I used to take my elder daughter, Supriya Yashaswinee, to the college sometimes, especially during programs on Saturdays. During such visits, Preeti and Supriya developed affectionate relationship; of course, the chocolates and biscuits presented by Preeti being the decisive factor. It is not that other students had not gifted anything to my daughter; but she liked Preeti most. Supriya used to remember Preeti time and again, and hence I was aware of their relationship.
One day, in the year 2005, the students were supposed to present on their respective topics as assigned by me. Preeti also had got some topic that I don’t remember now. But, she failed to do so. It was unusual to her previous performances. I was very unhappy to see her not being able to speak a word on the topic assigned. Worst, I did not see her attentive to what others were presenting. At one point, I asked her to just stand up and interrogated why was she behaving in that way.
May be due to her earlier performances in the class, or due to a kind of affection I had got because of her ‘friendship’ with my daughter, I had some sort of expectations from Preeti. I still remember, I was really unhappy with her. In her part, she was familiar to my warm regards only. Hence she did not take my interrogation seriously. In response, she very easily said, “Naae pachhi ke garne ta?” [“What can I do if I could not get it?”]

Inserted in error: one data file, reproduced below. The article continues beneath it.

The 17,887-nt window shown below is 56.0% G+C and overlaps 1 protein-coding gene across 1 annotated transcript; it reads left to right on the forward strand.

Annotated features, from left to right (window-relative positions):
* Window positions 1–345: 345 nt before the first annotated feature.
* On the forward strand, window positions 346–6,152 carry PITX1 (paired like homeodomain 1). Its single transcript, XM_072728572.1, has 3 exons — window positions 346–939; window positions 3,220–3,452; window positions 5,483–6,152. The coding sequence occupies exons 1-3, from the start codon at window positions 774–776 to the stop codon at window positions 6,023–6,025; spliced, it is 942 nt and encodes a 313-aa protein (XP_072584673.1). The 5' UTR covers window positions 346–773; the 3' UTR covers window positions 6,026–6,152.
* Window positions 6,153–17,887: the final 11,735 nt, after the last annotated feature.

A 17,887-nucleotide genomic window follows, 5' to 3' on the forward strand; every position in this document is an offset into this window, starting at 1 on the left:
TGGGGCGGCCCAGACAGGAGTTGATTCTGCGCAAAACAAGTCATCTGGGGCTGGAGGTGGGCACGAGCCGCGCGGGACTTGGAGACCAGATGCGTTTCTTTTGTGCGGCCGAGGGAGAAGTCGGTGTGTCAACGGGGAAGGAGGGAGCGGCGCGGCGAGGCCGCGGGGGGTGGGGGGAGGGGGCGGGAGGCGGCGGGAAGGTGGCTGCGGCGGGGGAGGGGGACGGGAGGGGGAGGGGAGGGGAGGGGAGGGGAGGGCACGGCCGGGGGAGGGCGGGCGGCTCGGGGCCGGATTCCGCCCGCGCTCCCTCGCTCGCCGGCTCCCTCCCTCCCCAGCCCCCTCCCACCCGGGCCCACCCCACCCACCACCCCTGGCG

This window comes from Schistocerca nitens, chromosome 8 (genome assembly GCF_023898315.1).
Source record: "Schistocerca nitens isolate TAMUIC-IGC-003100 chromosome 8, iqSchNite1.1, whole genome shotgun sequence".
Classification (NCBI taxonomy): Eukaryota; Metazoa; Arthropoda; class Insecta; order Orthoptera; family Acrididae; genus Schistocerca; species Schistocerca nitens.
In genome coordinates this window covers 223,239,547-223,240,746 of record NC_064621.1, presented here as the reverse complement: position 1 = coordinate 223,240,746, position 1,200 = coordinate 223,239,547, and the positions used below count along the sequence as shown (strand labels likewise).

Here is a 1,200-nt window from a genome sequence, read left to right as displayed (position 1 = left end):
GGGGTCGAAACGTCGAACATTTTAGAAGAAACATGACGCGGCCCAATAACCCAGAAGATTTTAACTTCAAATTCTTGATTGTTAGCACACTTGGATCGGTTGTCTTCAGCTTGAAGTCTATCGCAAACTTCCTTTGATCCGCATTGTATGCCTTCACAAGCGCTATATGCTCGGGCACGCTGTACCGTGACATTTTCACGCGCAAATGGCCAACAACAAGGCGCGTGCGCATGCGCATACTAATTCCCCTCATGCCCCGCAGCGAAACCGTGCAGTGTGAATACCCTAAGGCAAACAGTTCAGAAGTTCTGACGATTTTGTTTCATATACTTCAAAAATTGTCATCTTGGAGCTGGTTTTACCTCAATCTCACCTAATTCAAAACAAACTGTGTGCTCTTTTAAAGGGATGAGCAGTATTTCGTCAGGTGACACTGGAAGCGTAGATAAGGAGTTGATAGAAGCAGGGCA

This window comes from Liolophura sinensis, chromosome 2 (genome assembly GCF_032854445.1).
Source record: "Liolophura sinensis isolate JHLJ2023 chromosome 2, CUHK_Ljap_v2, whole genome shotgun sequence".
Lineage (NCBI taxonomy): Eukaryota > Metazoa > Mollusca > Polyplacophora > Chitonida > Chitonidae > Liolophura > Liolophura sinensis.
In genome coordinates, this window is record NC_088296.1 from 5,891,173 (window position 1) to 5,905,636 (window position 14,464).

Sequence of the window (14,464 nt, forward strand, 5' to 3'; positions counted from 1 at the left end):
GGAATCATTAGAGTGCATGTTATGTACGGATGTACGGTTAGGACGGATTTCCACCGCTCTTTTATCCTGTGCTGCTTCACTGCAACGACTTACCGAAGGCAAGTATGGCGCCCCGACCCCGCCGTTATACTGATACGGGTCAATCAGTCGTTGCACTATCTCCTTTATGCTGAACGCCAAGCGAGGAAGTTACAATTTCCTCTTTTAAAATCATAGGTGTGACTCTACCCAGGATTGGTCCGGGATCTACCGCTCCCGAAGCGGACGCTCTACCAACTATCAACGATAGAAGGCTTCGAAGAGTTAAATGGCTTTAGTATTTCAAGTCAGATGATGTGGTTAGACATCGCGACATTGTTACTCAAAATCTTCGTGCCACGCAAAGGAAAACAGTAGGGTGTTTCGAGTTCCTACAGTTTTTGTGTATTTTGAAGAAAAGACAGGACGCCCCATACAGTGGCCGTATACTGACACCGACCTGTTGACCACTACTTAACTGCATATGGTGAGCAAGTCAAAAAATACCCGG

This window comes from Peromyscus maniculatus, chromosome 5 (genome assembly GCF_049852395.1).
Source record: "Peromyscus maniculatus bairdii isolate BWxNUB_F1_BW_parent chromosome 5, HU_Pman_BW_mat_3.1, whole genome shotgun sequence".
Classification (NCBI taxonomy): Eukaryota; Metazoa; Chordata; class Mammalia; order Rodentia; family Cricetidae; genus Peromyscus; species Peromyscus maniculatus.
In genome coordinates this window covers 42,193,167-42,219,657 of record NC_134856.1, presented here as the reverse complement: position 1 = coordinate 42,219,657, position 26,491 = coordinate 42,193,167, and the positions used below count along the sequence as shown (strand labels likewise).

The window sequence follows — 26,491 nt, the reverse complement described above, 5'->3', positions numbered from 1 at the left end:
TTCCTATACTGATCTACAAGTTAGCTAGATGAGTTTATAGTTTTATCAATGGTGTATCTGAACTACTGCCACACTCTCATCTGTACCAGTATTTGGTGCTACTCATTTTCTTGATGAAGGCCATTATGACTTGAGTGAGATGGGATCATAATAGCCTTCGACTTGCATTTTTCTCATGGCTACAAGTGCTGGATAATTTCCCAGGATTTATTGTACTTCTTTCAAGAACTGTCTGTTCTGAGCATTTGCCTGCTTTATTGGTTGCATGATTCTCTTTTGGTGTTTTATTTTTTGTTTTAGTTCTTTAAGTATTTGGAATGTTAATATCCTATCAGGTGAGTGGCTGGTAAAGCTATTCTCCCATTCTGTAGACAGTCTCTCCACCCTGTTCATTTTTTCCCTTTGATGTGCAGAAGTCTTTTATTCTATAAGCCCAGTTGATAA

Other students started laughing to her careless expression. Her response alone was sufficient to make me embarrassed. Other students’ laughter made me furious. I not only ordered them to keep quiet, but also ordered Preeti to get out from the class. At that very point, the situation became quite awkward. All students were stunned, and Preeti was shocked. After a while, she spoke in very soft voice, “Sorry sir,” and she left the class. I asked another student to continue the presentation.
After that incident, Preeti never came to the class. Later, I asked her classmates but they could just say that she left the college. Till very recently, I was unaware of her whereabouts. It was a kind of mental burden for me that one student had left the college after such a bitter incident. Moreover, my daughter used to ask about Preeti time and again, and that would certainly increase my despair.